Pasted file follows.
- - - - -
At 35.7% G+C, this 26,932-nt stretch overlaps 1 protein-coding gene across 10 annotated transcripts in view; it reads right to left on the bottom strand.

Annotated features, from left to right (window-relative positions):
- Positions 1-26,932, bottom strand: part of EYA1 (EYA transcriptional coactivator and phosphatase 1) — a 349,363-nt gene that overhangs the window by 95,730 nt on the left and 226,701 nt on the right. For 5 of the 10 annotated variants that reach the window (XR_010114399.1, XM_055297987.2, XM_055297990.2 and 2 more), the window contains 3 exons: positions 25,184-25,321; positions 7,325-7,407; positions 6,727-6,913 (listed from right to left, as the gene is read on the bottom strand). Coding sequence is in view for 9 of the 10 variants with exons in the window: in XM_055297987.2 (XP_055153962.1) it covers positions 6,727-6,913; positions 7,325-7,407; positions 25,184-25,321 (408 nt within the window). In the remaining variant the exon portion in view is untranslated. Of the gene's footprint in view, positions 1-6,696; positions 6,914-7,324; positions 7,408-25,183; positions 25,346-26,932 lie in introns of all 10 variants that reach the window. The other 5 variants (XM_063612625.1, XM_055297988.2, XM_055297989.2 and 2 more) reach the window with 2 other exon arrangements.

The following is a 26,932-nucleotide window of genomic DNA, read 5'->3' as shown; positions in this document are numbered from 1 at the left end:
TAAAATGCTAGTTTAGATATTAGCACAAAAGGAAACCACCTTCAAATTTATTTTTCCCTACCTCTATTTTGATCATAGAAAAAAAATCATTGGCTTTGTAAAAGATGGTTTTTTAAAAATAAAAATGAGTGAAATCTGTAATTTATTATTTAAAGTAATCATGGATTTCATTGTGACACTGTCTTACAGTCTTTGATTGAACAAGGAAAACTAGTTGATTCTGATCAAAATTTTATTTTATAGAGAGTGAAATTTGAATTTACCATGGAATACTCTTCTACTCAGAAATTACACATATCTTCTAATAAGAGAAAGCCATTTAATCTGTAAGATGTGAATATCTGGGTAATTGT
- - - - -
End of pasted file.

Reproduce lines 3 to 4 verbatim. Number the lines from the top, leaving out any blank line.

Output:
- Positions 1-26,932, bottom strand: part of EYA1 (EYA transcriptional coactivator and phosphatase 1) — a 349,363-nt gene that overhangs the window by 95,730 nt on the left and 226,701 nt on the right. For 5 of the 10 annotated variants that reach the window (XR_010114399.1, XM_055297987.2, XM_055297990.2 and 2 more), the window contains 3 exons: positions 25,184-25,321; positions 7,325-7,407; positions 6,727-6,913 (listed from right to left, as the gene is read on the bottom strand). Coding sequence is in view for 9 of the 10 variants with exons in the window: in XM_055297987.2 (XP_055153962.1) it covers positions 6,727-6,913; positions 7,325-7,407; positions 25,184-25,321 (408 nt within the window). In the remaining variant the exon portion in view is untranslated. Of the gene's footprint in view, positions 1-6,696; positions 6,914-7,324; positions 7,408-25,183; positions 25,346-26,932 lie in introns of all 10 variants that reach the window. The other 5 variants (XM_063612625.1, XM_055297988.2, XM_055297989.2 and 2 more) reach the window with 2 other exon arrangements.

The following is a 26,932-nucleotide window of genomic DNA, read 5'->3' as shown; positions in this document are numbered from 1 at the left end: